Tribunal – Reasonable excuse to avoid surcharges?
The Tribunal recently heard an interesting appeal from a taxpayer who had received a payment from a former employer following the cessation of his employment. The taxpayer assumed that the payment, from an erstwhile employer, had been properly made in accordance with the PAYE rules. It subsequently transpired that the employer had only deducted basic rate tax from the payment and not higher rate tax as was appropriate. The payment was made within the same tax year that the taxpayer had worked for his previous employer.
In April 2010, some two years after the payment had been received HMRC wrote to the taxpayer asking that a tax return be completed for the tax year ended 5 April 2008. HMRC noting that additional tax was due wrote to the taxpayer to inform him that it was his responsibility to ensure that the correct amount of tax due should have been paid by 31 January 2009 and surcharges were due.
The Tribunal had to decide whether the taxpayer had a reasonable excuse for his failure to pay the tax due by 31 January 2009. Whilst HMRC argued that a ‘reasonable excuse’ had to involve some exceptional event, the Tribunal disagreed and commented that ‘a "reasonable excuse" is just that and does not, as a matter of statutory interpretation, require that there should have been some exceptional event whether within or without the appellant’s control’.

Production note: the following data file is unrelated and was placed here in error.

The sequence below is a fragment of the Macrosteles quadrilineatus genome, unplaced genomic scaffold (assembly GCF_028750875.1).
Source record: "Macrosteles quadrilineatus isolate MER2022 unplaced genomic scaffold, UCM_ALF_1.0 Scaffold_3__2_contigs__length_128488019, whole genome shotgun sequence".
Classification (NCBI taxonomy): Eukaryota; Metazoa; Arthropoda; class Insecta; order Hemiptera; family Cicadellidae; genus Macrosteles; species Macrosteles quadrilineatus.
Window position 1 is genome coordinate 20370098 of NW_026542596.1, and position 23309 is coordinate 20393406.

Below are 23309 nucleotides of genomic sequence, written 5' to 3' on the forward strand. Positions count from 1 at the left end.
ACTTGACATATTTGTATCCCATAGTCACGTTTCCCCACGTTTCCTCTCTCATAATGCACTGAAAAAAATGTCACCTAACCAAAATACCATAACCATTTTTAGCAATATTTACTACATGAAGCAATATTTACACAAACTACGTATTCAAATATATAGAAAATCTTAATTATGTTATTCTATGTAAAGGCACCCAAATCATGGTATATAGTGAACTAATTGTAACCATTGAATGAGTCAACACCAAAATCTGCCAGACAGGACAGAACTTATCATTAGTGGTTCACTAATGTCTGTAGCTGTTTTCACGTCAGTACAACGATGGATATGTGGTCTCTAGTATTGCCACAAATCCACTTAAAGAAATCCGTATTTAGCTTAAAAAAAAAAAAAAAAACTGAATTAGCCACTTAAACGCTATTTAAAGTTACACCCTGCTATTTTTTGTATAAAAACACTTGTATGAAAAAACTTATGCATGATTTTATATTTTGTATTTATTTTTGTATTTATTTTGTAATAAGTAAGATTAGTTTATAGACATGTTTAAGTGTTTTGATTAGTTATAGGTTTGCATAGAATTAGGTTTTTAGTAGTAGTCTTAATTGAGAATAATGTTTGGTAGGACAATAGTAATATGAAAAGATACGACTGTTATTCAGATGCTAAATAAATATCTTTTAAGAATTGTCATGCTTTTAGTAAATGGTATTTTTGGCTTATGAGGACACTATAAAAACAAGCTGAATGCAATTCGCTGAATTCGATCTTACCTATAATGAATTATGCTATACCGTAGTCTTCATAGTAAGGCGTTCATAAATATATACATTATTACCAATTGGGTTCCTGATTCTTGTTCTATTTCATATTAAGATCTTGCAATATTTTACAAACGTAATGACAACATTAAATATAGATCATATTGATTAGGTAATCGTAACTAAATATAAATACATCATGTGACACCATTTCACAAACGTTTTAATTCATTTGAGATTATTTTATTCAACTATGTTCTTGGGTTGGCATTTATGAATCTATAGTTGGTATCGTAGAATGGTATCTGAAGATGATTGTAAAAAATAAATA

The Tribunal accepted that ignorance of the law may not be a reasonable excuse but felt that the taxpayer did not rely on this excuse. The taxpayer’s expectation that his ex-employer should have made the necessary deductions under PAYE was under the circumstances a reasonable excuse. The fact that it was not an exceptional circumstance did not prevent it amounting to a reasonable excuse. The surcharge amount was discharged, however the full amount of tax remained properly due. An interesting angle on what constitutes a reasonable excuse.